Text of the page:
Since launching, the company has seen a fair amount of growth and has also managed to garner support from several investors, to further expand their capabilities. In fact, Scener announced today that they have garnered $2.1 million in seed funding led by Seattle-based SeaChange with participation from Glaser Investments, Jason Calacanis’ LAUNCH Syndicate, RiffTrax and angel investors including RiffTrax CEO David G. Martin and technology executive Sriram Krishnan.

Prior to the mandated lockdowns, Scener had a beta version of the platform on the market, and that version saw about 15,000 minutes of people watching together per day. Since the stay-at-home orders were enforced in March, Scener has seen an a huge surge in people using their platform, now averaging 14 million minutes of people co-watching per week (~2 million per day) with approximately 500,000 weekly active installs.

With the pandemic still looming, group watching has now become a trend.

But, Now Everyone Wants Their Own Co-Viewing Platform

In March, a Google extension called Netflix Party also saw massive growth, enabling groups of friends to virtually get together and watch their favorite movies or Netflix shows. More recently, services like Hulu, Amazon Prime Video, and just yesterday Disney+ launched a new co-watching feature called “GroupWatch” with subscribers.

Though group watching features and plug-ins are becoming more and more ubiquitous, Scener is not worried about potential competition because their platform goes beyond just streaming services. While Scener allows for small intimate groups of just friends and family to watch their shows together, they’ve also created the platform in a way that enables users to create larger communities around movies and their partnerships with Alama and Comic-Con are evidence of that.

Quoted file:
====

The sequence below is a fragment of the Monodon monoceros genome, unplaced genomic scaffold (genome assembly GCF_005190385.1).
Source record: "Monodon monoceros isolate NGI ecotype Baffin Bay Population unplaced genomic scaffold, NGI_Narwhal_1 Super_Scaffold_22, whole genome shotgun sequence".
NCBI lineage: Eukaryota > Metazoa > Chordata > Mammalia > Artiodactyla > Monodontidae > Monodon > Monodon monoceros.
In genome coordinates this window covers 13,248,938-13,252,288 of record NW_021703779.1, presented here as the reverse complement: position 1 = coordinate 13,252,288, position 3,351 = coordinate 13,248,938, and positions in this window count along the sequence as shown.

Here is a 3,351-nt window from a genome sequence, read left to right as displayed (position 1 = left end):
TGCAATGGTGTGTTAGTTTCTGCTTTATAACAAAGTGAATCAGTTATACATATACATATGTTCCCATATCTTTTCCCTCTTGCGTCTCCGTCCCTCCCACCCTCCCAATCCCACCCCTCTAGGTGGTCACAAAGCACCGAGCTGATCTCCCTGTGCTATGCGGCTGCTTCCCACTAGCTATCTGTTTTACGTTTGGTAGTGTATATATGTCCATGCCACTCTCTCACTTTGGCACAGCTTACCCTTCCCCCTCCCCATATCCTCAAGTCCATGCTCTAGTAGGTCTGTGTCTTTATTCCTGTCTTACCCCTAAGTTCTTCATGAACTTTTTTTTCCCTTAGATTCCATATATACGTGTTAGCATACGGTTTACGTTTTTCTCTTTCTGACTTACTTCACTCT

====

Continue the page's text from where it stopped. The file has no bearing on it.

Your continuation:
“We have built the system to be able to have up to a million people watching the same virtual theater together,” Braidwood stated. “That’s very different from some of the other watch together services. Those are usually designed for smaller groups of five or six friends to get together and watch something on a Friday night. We have no hard cap. We see ourselves as trying to create a horizontal Twitch-like experience for people that are obsessed with film and TV.”

During the month of October, Scener is debuting its watch party series, “Stream & Scream,” which will bring a genre-obsessed community together to celebrate the best of horror. The programming will feature a slate of watch parties including the premiere of “The Haunting of Bly Manor” with an unannounced, surprise cast member; “Anna and the Apocalypse” with Actress Sarah Swire; “Scary Stories to Tell in the Dark” with Actor Gabriel Rush, and a LIVE lockdown horror movie as part of this year’s Raindance Festival, “In The Shadows It Waits” by writer-director Michael Beets.

With no real way of knowing when the world is going back to normal, for Braidwood and the team at Scener, the pandemic expedited growth of their platform which may have taken longer otherwise.

“When we started out in 2018, everyone said social TV has been tried and failed. It took a pandemic to really create a momentum here, but we think that’s a one way door,” he stated. “We don’t think we’ll be going back to normal. This is going to continue to be a concept that people will love. It’s true that there is a trend now and we are in the middle of that trend…but it proves that the assumptions we had were right. People do crave these kinds of experiences.”